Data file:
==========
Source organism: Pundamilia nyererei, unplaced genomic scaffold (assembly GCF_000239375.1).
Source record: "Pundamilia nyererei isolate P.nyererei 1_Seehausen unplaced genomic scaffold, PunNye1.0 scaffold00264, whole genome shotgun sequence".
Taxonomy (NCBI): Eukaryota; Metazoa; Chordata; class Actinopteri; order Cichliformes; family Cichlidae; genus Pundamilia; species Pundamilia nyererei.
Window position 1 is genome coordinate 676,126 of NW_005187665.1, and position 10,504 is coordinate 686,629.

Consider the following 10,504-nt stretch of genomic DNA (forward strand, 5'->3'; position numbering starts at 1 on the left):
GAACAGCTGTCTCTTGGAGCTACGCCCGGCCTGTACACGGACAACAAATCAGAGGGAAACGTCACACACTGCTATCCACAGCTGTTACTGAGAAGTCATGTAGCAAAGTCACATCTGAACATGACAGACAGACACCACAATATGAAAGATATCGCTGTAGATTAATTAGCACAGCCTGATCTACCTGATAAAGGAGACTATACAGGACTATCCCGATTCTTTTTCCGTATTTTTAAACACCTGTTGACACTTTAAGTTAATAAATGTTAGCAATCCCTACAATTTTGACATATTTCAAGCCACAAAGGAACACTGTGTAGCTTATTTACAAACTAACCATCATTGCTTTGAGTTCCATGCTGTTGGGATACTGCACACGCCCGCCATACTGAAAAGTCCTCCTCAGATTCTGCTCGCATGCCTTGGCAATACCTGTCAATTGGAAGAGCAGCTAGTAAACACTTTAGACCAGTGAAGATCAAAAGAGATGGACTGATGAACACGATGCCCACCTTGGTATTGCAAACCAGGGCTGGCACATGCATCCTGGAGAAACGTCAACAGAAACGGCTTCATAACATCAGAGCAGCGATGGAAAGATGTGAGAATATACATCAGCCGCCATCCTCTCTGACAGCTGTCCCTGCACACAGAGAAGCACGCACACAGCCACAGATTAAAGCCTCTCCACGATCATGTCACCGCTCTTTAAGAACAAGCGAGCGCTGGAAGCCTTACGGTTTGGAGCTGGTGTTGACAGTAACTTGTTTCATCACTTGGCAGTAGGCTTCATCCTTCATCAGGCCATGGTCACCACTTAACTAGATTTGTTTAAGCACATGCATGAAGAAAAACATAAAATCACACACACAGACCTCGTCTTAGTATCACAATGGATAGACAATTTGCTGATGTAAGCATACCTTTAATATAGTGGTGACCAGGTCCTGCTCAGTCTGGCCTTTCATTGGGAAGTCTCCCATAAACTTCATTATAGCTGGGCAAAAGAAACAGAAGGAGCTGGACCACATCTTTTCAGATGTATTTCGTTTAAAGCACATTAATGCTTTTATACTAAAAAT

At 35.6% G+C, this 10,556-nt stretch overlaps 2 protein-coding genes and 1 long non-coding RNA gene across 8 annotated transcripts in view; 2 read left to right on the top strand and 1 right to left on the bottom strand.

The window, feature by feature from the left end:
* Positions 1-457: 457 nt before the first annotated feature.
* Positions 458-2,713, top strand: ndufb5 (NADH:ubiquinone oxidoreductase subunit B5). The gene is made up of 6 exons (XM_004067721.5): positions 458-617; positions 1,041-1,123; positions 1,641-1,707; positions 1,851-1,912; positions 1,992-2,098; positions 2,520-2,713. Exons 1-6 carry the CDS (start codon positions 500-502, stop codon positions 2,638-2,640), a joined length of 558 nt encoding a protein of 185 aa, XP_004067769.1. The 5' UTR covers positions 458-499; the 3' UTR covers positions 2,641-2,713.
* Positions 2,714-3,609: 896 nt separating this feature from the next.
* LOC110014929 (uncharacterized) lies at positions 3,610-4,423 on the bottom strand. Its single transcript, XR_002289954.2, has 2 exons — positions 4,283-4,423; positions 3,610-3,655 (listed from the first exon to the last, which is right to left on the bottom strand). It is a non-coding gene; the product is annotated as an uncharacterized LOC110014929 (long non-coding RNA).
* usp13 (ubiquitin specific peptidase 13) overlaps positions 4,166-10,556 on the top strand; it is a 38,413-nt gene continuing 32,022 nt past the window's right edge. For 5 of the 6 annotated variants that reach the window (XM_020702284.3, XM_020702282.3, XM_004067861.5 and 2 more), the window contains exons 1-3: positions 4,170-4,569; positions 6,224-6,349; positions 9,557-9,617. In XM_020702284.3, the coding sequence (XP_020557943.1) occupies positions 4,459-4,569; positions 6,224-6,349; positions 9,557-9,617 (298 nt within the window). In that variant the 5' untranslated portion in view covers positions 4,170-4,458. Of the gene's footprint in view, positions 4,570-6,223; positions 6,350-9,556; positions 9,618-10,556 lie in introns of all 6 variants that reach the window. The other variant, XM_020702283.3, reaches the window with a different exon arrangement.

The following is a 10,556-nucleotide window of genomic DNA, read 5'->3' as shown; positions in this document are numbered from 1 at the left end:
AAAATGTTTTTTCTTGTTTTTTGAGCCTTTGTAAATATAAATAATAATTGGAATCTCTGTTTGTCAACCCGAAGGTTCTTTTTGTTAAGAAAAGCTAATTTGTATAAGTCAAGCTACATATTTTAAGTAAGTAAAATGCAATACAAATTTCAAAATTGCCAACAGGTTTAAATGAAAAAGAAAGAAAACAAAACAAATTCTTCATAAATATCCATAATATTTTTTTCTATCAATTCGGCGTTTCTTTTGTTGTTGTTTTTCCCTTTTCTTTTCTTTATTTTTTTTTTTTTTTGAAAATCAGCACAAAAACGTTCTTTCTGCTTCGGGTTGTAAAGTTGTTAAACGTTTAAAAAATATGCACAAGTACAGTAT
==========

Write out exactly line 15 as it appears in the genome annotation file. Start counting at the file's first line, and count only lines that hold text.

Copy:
AAAATGTTTTTTCTTGTTTTTTGAGCCTTTGTAAATATAAATAATAATTGGAATCTCTGTTTGTCAACCCGAAGGTTCTTTTTGTTAAGAAAAGCTAATTTGTATAAGTCAAGCTACATATTTTAAGTAAGTAAAATGCAATACAAATTTCAAAATTGCCAACAGGTTTAAATGAAAAAGAAAGAAAACAAAACAAATTCTTCATAAATATCCATAATATTTTTTTCTATCAATTCGGCGTTTCTTTTGTTGTTGTTTTTCCCTTTTCTTTTCTTTATTTTTTTTTTTTTTTGAAAATCAGCACAAAAACGTTCTTTCTGCTTCGGGTTGTAAAGTTGTTAAACGTTTAAAAAATATGCACAAGTACAGTAT